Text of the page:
Environmental sustainability of irrigated agriculture in dry areas: Case study Afghanistan, a review article

Huseynov Ragif Tofig and Salik Abdul Walid (2018) Environmental sustainability of irrigated agriculture in dry areas: Case study Afghanistan, a review article. Prosperitas, 2018 (4). pp. 72-79. ISSN 2064-759X

[img]
Preview
Text
Prosperitas_2018_4-_Huseynov.pdf - Published Version

Download (228kB) | Preview
Official URL: https://uni-bge.hu/Kutatasi-tevekenyseg/Folyoirato...

Abstract

Worldwide irrigation enables crops productions in temporarily water stressed or permanently water-scarce environments including semi-arid areas (e.g. Afghanistan) and Mediterranean countries. Globally, more than 330 million hectares of land is under agricultural irrigation which accounts for the 20 percent of the total cultivated land, and contributes 40 percent of the total food produced in the world. In coming decades, due to the rapid growth of population, industrialization, urbanization, and climate changes, the demand for irrigation and multi-purpose usage of water will increase in the globe, particularly in arid and semi-arid areas such as Afghanistan. Because of supplying artificial fertilizers, irrigated lands and irrigation have critical impacts on environmental sustainability than rain-fed agriculture. Sustainable water resources and ecosystem quality require the best management of both surface and ground water resources. Afghanistan is a country located in central Asia, with total area of approximately 647,500 km2 and more than 30 million population. Agricultural development plays a key role in the economic development of Afghanistan. Generally, 12 percent of lands in Afghanistan is cultivatable and only 5 percent lands can be irrigated as agricultural land which produce about 80–85% of agricultural production. Irrigation is an important factor in agricultural development. The main challenges towards water resources are lack of quality meteorological data, mismanagement of irrigation, lack of irrigation infrastructure, lack of irrigation water conveyance systems and poor on-farm water management. Improvement of on-farm water management, introducing appropriate water conservation techniques/technologies, capacity building, communities’ awareness about efficient use of water and the prediction of drought and flood can reduce environmental vulnerability.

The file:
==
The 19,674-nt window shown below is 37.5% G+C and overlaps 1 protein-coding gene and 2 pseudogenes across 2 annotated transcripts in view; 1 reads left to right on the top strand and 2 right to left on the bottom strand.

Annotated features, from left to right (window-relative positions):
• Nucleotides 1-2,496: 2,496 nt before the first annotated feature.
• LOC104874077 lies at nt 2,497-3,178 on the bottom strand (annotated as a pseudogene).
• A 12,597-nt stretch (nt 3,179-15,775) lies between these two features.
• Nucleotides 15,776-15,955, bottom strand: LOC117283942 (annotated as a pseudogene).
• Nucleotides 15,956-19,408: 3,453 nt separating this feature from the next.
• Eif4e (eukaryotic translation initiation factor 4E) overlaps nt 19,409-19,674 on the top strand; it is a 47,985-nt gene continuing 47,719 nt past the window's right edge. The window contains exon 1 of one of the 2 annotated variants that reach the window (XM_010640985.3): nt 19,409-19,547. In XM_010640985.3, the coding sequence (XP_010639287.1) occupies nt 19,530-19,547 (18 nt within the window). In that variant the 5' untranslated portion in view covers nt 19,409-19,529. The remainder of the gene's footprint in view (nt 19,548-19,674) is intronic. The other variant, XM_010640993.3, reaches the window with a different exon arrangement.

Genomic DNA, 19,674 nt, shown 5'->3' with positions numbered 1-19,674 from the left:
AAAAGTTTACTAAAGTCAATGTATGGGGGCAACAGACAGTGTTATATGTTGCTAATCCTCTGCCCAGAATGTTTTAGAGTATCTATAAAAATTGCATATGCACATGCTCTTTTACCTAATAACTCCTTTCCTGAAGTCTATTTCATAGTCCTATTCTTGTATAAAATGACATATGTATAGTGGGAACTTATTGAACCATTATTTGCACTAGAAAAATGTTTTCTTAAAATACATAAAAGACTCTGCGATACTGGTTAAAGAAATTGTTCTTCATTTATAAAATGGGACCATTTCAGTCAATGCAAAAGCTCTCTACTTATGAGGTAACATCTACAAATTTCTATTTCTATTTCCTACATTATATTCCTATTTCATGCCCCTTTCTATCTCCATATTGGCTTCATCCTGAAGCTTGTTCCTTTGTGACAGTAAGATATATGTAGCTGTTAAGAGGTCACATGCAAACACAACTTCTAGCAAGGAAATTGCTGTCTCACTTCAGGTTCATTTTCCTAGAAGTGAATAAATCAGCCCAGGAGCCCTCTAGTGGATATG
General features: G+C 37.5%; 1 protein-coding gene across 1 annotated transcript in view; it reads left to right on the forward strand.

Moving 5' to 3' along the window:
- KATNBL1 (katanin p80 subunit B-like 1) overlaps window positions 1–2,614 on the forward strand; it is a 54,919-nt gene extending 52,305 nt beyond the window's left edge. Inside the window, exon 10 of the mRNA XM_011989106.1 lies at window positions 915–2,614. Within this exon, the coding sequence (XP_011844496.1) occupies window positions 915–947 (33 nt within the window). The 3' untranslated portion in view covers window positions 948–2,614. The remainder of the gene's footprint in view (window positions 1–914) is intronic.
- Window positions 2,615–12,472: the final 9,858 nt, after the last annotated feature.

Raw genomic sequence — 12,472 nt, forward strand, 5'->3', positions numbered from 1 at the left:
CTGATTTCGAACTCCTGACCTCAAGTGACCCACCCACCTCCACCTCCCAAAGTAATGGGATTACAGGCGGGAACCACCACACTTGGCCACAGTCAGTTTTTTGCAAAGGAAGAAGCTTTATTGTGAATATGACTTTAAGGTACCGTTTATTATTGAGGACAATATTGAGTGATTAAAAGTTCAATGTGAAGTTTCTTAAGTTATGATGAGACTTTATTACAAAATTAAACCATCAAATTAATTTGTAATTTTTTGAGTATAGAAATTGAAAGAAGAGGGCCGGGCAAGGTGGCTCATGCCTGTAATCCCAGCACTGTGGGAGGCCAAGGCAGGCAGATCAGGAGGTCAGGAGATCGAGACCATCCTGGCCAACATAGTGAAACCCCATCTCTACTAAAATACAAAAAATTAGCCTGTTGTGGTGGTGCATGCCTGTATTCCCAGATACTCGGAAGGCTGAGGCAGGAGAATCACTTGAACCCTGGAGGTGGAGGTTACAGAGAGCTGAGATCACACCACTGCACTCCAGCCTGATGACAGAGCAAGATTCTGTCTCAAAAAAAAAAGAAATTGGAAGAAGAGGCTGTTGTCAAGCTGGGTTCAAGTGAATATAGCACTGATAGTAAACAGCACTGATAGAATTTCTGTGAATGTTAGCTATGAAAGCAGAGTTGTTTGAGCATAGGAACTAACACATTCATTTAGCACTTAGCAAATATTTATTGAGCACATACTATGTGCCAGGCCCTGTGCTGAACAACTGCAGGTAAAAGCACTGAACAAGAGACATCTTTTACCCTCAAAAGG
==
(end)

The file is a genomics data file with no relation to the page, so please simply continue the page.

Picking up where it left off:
Tudományterület / tudományág

agrártudományok > növénytermesztési és kertészeti tudományok

Faculty

Pénzügyi és Számviteli Kar

Institution

Budapesti Gazdasági Egyetem

Item Type: Article
Uncontrolled Keywords: agriculture, climatic changes, economic development, environmental sustainability, population growth, water management
Depositing User: Eszenyi-Bakos Kinga
Date Deposited: 2019. Oct. 08. 08:27
Last Modified: 2019. Oct. 08. 08:27
URI: http://publikaciotar.repozitorium.uni-bge.hu/id/eprint/1528

Actions (login required)

View Item View Item